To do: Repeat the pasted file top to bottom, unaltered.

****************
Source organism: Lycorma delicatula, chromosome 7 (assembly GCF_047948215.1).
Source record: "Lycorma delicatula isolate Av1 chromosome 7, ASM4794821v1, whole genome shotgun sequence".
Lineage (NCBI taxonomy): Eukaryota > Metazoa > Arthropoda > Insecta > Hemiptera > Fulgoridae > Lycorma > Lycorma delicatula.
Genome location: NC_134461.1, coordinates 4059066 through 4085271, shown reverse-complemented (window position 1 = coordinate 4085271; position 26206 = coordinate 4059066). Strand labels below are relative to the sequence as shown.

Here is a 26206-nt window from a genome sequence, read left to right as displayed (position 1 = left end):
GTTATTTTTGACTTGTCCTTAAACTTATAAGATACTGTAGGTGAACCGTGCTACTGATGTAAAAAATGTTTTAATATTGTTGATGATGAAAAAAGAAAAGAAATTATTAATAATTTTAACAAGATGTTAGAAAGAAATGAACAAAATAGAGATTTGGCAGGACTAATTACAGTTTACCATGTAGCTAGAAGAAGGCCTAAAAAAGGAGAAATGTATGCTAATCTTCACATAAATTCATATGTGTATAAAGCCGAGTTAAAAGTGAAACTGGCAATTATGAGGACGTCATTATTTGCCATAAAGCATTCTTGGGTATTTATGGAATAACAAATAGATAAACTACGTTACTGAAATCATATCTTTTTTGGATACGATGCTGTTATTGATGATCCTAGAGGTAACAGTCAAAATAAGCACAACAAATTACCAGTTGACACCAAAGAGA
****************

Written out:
Source organism: Lycorma delicatula, chromosome 7 (assembly GCF_047948215.1).
Source record: "Lycorma delicatula isolate Av1 chromosome 7, ASM4794821v1, whole genome shotgun sequence".
Lineage (NCBI taxonomy): Eukaryota > Metazoa > Arthropoda > Insecta > Hemiptera > Fulgoridae > Lycorma > Lycorma delicatula.
Genome location: NC_134461.1, coordinates 4059066 through 4085271, shown reverse-complemented (window position 1 = coordinate 4085271; position 26206 = coordinate 4059066). Strand labels below are relative to the sequence as shown.

Here is a 26206-nt window from a genome sequence, read left to right as displayed (position 1 = left end):
GTTATTTTTGACTTGTCCTTAAACTTATAAGATACTGTAGGTGAACCGTGCTACTGATGTAAAAAATGTTTTAATATTGTTGATGATGAAAAAAGAAAAGAAATTATTAATAATTTTAACAAGATGTTAGAAAGAAATGAACAAAATAGAGATTTGGCAGGACTAATTACAGTTTACCATGTAGCTAGAAGAAGGCCTAAAAAAGGAGAAATGTATGCTAATCTTCACATAAATTCATATGTGTATAAAGCCGAGTTAAAAGTGAAACTGGCAATTATGAGGACGTCATTATTTGCCATAAAGCATTCTTGGGTATTTATGGAATAACAAATAGATAAACTACGTTACTGAAATCATATCTTTTTTGGATACGATGCTGTTATTGATGATCCTAGAGGTAACAGTCAAAATAAGCACAACAAATTACCAGTTGACACCAAAGAGA